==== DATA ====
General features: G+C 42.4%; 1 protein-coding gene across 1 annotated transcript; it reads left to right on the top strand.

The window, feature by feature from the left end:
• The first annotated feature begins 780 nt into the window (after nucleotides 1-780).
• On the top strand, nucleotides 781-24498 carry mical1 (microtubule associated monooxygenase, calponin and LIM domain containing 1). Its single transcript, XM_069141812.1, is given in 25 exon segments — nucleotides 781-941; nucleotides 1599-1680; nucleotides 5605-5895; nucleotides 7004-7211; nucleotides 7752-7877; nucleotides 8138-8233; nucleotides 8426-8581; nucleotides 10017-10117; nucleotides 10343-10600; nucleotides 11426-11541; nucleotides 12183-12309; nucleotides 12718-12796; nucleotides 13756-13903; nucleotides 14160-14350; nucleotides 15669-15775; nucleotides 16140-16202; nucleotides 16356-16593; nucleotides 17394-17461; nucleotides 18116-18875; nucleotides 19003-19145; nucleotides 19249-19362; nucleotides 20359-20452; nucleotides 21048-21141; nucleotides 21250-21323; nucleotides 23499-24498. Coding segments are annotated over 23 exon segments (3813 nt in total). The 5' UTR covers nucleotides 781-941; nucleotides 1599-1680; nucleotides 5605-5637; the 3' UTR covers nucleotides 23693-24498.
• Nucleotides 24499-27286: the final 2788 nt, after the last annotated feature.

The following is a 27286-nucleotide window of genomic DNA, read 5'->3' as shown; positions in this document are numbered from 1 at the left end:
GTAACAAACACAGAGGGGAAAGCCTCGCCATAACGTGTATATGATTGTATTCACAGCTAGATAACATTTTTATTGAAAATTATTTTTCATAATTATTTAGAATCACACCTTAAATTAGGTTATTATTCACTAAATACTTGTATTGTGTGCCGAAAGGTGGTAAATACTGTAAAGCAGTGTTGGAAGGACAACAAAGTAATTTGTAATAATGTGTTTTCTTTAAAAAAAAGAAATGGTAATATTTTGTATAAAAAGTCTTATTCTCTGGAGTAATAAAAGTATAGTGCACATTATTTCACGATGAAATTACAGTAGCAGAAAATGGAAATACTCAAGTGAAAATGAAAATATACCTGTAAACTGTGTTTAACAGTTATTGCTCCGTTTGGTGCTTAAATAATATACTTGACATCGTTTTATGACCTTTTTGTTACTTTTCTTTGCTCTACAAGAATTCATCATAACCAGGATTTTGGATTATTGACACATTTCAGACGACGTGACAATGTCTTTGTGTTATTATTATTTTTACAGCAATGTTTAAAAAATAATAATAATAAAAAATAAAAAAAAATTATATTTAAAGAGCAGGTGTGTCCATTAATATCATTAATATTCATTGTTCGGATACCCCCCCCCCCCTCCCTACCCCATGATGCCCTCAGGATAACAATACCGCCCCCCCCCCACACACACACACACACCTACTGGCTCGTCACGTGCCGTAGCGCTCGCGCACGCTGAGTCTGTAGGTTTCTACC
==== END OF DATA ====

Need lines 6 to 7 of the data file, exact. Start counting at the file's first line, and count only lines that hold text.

The following is a 27286-nucleotide window of genomic DNA, read 5'->3' as shown; positions in this document are numbered from 1 at the left end:
GTAACAAACACAGAGGGGAAAGCCTCGCCATAACGTGTATATGATTGTATTCACAGCTAGATAACATTTTTATTGAAAATTATTTTTCATAATTATTTAGAATCACACCTTAAATTAGGTTATTATTCACTAAATACTTGTATTGTGTGCCGAAAGGTGGTAAATACTGTAAAGCAGTGTTGGAAGGACAACAAAGTAATTTGTAATAATGTGTTTTCTTTAAAAAAAAGAAATGGTAATATTTTGTATAAAAAGTCTTATTCTCTGGAGTAATAAAAGTATAGTGCACATTATTTCACGATGAAATTACAGTAGCAGAAAATGGAAATACTCAAGTGAAAATGAAAATATACCTGTAAACTGTGTTTAACAGTTATTGCTCCGTTTGGTGCTTAAATAATATACTTGACATCGTTTTATGACCTTTTTGTTACTTTTCTTTGCTCTACAAGAATTCATCATAACCAGGATTTTGGATTATTGACACATTTCAGACGACGTGACAATGTCTTTGTGTTATTATTATTTTTACAGCAATGTTTAAAAAATAATAATAATAAAAAATAAAAAAAAATTATATTTAAAGAGCAGGTGTGTCCATTAATATCATTAATATTCATTGTTCGGATACCCCCCCCCCCCTCCCTACCCCATGATGCCCTCAGGATAACAATACCGCCCCCCCCCCACACACACACACACACCTACTGGCTCGTCACGTGCCGTAGCGCTCGCGCACGCTGAGTCTGTAGGTTTCTACC